|Native name||Loch Goir (Irish)|
|Surface area||0.78 km2 (0.30 sq mi)|
|Average depth||1.5 m (4 ft 11 in)|
|Max. depth||3.8 m (12 ft)|
|Water volume||1.2 hm3 (970 acre⋅ft)|
|Residence time||0.21 years|
Lough Gur (Irish: Loch Goir) is a lake in County Limerick, Ireland between the towns of Herbertstown and Bruff. The lake forms a horseshoe shape at the base of Knockadoon Hill and some rugged elevated countryside. It is one of Ireland's most important archaeological sites. Humans have lived near Lough Gur since about 3000 BC and there are numerous megalithic remains there.
Grange stone circle (the largest stone circle in Ireland) and a dolmen are located near the lake. The remains of at least three crannogs are present, and remains of Stone Age houses have been unearthed (the house outlines are known as "The Spectacles"). A number of ring forts are found in the area, with one hill fort overlooking the lake. Some are Irish national monuments.
It is here that the 14th-century lord of Munster and poet Gearóid Iarla, votary of the Goddess Áine, is said to sleep in a cave and emerge at the time of Ireland's need to gallop around the lake on his great silver-shod white horse.
A visitors' centre is open beside Lough Gur, along with a car park and picnic area. A gradual shoreline is present at the visitor area, with a shallow section of lake reaching up to the maintained lawn. As a result, the area is often used for water sports, though motorised craft are banned on the lake.
There is a castle, or tower house (closed to visitors) near the entrance to the carpark. Named Bourchier's Castle after Sir George Bourchier, the son of the second Earl of Bath, it lies at the neck of the peninsula around which the lake washes. There is some other architecture dating from more recent times, with the ruins of an early Christian church by the road leading down to the lake. At the far end of the lake are the ruins of a Norman castle, Black Castle, which is reached by a hillside walk along the east side of the lake. This is one of the keeps used during the Desmond Rebellions and is probably the place where the Earl of Desmond secured his authority in 1573 after casting off his English apparel and donning Irish garments on his return to Munster from London.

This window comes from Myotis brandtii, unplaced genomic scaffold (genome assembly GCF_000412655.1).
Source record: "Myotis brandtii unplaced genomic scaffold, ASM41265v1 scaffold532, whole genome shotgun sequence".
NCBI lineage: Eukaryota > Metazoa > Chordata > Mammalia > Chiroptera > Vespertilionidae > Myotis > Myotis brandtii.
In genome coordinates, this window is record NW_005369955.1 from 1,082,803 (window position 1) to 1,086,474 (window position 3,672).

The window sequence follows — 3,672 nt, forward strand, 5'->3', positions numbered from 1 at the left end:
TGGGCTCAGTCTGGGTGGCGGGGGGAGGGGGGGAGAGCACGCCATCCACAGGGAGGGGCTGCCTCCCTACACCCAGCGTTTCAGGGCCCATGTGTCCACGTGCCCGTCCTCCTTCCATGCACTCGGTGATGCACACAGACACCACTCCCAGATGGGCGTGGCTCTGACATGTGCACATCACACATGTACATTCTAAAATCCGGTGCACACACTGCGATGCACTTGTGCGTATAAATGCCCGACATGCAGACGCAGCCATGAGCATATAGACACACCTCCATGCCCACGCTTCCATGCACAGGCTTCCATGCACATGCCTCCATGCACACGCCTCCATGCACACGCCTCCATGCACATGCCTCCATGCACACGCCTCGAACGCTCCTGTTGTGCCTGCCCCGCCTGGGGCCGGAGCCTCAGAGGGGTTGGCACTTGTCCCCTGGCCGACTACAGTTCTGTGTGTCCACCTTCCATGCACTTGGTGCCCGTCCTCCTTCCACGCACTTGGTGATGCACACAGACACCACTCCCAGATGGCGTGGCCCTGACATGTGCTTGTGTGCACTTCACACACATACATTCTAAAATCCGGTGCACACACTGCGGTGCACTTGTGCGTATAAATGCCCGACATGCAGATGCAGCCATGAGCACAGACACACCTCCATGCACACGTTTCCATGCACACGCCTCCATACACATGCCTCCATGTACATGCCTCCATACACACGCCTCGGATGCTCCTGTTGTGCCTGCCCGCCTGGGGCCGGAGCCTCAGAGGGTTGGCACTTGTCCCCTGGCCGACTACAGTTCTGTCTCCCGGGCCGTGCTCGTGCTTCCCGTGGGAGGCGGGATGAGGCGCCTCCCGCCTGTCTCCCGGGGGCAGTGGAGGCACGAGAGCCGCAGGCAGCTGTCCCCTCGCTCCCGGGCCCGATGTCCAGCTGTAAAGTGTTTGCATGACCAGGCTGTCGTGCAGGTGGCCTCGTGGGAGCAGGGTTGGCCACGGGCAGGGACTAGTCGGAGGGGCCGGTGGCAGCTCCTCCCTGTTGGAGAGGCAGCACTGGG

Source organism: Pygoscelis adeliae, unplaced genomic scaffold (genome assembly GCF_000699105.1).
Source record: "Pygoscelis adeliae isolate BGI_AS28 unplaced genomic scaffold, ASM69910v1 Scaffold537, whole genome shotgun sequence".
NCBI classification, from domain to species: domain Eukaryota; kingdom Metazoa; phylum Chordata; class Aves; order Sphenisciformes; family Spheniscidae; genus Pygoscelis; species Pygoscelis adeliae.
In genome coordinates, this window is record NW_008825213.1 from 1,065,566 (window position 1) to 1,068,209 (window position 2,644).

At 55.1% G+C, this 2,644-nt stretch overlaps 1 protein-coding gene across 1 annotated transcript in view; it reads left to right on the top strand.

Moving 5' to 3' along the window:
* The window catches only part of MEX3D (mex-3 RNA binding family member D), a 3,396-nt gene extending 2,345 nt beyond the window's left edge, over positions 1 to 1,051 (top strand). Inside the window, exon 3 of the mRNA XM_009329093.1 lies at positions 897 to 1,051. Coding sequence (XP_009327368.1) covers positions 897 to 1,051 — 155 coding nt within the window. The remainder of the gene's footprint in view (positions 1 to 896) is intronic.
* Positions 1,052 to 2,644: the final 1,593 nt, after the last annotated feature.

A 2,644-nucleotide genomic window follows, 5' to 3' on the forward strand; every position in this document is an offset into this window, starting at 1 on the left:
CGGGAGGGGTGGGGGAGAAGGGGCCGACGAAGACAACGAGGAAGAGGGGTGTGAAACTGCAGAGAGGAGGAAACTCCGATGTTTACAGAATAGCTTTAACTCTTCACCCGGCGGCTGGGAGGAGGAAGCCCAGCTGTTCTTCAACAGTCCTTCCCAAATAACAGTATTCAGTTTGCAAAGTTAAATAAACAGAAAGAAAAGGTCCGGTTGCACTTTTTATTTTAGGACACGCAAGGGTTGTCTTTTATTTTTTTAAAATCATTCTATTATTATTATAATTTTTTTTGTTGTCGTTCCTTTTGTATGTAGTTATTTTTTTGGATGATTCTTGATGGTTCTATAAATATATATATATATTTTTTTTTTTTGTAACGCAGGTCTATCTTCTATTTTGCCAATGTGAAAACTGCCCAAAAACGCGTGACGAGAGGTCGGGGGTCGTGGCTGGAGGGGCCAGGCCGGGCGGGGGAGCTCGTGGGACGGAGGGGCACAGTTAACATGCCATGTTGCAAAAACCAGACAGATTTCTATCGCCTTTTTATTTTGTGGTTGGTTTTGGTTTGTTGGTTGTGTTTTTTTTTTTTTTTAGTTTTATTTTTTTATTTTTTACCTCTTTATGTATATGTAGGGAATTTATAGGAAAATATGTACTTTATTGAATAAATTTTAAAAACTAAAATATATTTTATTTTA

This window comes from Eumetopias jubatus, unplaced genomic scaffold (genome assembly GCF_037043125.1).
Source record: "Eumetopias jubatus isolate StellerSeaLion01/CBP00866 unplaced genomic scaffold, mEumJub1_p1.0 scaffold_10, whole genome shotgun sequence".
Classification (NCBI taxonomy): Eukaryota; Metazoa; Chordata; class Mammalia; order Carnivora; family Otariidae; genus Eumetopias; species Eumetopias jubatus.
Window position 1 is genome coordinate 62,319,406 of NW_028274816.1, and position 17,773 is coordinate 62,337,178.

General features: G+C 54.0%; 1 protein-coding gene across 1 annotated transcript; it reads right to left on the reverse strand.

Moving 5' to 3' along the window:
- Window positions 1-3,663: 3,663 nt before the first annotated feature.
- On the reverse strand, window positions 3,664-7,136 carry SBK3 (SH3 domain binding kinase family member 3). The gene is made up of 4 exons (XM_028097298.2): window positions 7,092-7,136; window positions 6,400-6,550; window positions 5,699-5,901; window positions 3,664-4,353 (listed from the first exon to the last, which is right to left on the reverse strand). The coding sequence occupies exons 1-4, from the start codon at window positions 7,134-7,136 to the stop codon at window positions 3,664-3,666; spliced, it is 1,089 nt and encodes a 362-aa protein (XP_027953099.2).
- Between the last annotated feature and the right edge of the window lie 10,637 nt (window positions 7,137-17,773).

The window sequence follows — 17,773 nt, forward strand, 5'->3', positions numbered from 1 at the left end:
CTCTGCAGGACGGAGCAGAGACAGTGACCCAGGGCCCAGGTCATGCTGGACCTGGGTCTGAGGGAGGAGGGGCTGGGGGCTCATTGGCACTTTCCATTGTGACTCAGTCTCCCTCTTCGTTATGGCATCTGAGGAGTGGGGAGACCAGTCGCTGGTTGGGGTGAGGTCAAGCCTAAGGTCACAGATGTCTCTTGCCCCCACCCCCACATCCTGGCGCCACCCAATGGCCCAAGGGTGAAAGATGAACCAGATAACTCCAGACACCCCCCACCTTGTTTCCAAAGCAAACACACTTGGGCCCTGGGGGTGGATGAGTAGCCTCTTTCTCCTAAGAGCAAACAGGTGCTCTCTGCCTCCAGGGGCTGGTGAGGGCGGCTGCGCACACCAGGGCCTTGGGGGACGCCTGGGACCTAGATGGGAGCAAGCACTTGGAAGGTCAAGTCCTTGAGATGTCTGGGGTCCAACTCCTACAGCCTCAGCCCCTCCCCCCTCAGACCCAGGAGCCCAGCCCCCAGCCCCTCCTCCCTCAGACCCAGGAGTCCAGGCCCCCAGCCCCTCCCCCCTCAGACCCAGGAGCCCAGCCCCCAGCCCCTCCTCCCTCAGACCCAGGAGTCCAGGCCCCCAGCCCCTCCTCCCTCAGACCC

- De Eyto E, Irvine K (2007). "Assessing the status of shallow lakes using an additive model of biomass size spectra" (PDF). Aquatic Conservation: Marine and Freshwater Ecosystems. 17 (7): 724–736. doi:10.1002/aqc.801. hdl:10793/133.
- "Loch Goir/Lough Gur". Placenames Database of Ireland (logainm.ie). Department of Culture, Heritage and the Gaeltacht and Dublin City University. Retrieved 14 March 2020.
- Illustrated Guide to Lough Gur, O'Kelly, M. J. and O'Kelly, C. 1981. Published by Houston, Cork.
- Massey, Eithne (1 October 2013). Legendary Ireland: Myths and Legends of Ireland. The O'Brien Press. ISBN 9781847175755 – via Google Books.
- Chritz, Kendra (2009). "New insights on Giant Deer (Megaloceros giganteus) paleobiology inferred from stable isotope and cementum analysis". Journal of Vertebrate Paleontology. 29:78A-78A.
- Steadman, M., 2019 "A History of the Scientific Collections of the Leeds Philosophical and Literary Society's Museum in the Nineteenth Century: Acquiring, Interpreting & Presenting the Natural World in the English Industrial City" University of Leeds, UK, unpublished PhD thesis https://etheses.whiterose.ac.uk/25449/1/Steadman%20Thesis%2014_06_2019.pdf
Media related to Lough Gur at Wikimedia Commons
- Lough Gur - official visitor centre site at Shannon Heritage
- Lough Gur Neolithic Settlement and Stone Age Centre
- Lough Gur Development site.
- Google Earth Community KMZ file indicating the location of several important Lough Gur sites.